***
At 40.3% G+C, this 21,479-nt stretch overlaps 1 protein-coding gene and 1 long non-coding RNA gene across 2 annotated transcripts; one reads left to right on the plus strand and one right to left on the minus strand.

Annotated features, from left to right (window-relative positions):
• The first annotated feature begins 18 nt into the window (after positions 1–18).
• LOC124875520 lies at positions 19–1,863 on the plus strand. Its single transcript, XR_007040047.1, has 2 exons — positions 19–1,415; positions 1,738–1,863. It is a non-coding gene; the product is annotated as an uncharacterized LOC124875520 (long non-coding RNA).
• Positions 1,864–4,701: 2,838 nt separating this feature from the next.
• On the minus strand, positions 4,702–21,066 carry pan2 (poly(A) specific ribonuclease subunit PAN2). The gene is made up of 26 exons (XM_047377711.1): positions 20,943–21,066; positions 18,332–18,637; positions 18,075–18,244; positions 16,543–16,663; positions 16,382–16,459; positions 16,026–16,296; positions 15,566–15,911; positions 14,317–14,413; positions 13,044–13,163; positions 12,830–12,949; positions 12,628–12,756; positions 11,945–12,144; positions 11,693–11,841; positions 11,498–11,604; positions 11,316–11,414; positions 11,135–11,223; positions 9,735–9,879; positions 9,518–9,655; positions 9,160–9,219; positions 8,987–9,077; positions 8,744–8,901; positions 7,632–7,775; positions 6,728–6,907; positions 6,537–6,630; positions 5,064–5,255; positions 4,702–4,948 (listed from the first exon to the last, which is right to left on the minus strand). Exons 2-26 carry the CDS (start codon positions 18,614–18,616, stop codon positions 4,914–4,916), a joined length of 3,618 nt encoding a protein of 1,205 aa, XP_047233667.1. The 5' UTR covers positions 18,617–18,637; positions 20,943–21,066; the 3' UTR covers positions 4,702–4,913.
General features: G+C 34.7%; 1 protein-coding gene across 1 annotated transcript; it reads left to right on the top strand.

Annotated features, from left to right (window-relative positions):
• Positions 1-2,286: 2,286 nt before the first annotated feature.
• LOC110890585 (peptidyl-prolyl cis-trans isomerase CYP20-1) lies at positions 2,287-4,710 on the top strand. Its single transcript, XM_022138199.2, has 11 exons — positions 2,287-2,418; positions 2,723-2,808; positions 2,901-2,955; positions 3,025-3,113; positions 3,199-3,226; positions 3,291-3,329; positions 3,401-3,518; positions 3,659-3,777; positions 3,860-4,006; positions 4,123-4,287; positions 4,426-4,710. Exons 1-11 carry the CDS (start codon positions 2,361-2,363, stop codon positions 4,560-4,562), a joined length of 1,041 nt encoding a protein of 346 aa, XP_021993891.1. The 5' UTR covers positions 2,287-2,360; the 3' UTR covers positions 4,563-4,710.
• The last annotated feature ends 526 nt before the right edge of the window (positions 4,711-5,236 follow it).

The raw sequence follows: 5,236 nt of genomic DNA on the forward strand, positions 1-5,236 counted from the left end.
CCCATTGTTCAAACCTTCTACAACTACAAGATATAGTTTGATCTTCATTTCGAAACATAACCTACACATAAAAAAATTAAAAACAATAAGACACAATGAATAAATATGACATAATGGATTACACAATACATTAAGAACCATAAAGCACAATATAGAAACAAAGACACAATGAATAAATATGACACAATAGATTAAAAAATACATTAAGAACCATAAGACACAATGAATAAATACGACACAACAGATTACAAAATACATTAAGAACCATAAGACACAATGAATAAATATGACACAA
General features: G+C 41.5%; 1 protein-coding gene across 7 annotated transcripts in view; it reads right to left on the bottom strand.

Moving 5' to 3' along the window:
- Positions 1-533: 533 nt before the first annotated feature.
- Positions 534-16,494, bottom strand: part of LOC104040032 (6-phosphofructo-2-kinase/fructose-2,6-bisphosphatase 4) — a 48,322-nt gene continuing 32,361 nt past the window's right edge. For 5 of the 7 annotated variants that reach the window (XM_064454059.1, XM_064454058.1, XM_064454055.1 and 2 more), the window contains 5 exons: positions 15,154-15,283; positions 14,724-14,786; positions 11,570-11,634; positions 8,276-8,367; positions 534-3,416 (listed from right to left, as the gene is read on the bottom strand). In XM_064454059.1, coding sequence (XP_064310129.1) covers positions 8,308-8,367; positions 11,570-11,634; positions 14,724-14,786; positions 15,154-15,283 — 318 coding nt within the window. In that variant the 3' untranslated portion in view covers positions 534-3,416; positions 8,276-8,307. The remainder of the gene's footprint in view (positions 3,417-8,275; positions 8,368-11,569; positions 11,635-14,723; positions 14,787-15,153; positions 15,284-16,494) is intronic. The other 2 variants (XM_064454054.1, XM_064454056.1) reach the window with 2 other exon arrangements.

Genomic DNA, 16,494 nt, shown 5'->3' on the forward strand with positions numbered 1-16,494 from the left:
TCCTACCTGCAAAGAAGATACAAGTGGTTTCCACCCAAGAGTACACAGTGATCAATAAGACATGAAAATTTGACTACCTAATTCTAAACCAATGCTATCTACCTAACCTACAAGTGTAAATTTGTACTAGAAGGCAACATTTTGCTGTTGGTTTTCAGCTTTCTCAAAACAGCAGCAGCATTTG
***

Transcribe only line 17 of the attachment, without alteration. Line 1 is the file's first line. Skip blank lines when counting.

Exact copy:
- Positions 534-16,494, bottom strand: part of LOC104040032 (6-phosphofructo-2-kinase/fructose-2,6-bisphosphatase 4) — a 48,322-nt gene continuing 32,361 nt past the window's right edge. For 5 of the 7 annotated variants that reach the window (XM_064454059.1, XM_064454058.1, XM_064454055.1 and 2 more), the window contains 5 exons: positions 15,154-15,283; positions 14,724-14,786; positions 11,570-11,634; positions 8,276-8,367; positions 534-3,416 (listed from right to left, as the gene is read on the bottom strand). In XM_064454059.1, coding sequence (XP_064310129.1) covers positions 8,308-8,367; positions 11,570-11,634; positions 14,724-14,786; positions 15,154-15,283 — 318 coding nt within the window. In that variant the 3' untranslated portion in view covers positions 534-3,416; positions 8,276-8,307. The remainder of the gene's footprint in view (positions 3,417-8,275; positions 8,368-11,569; positions 11,635-14,723; positions 14,787-15,153; positions 15,284-16,494) is intronic. The other 2 variants (XM_064454054.1, XM_064454056.1) reach the window with 2 other exon arrangements.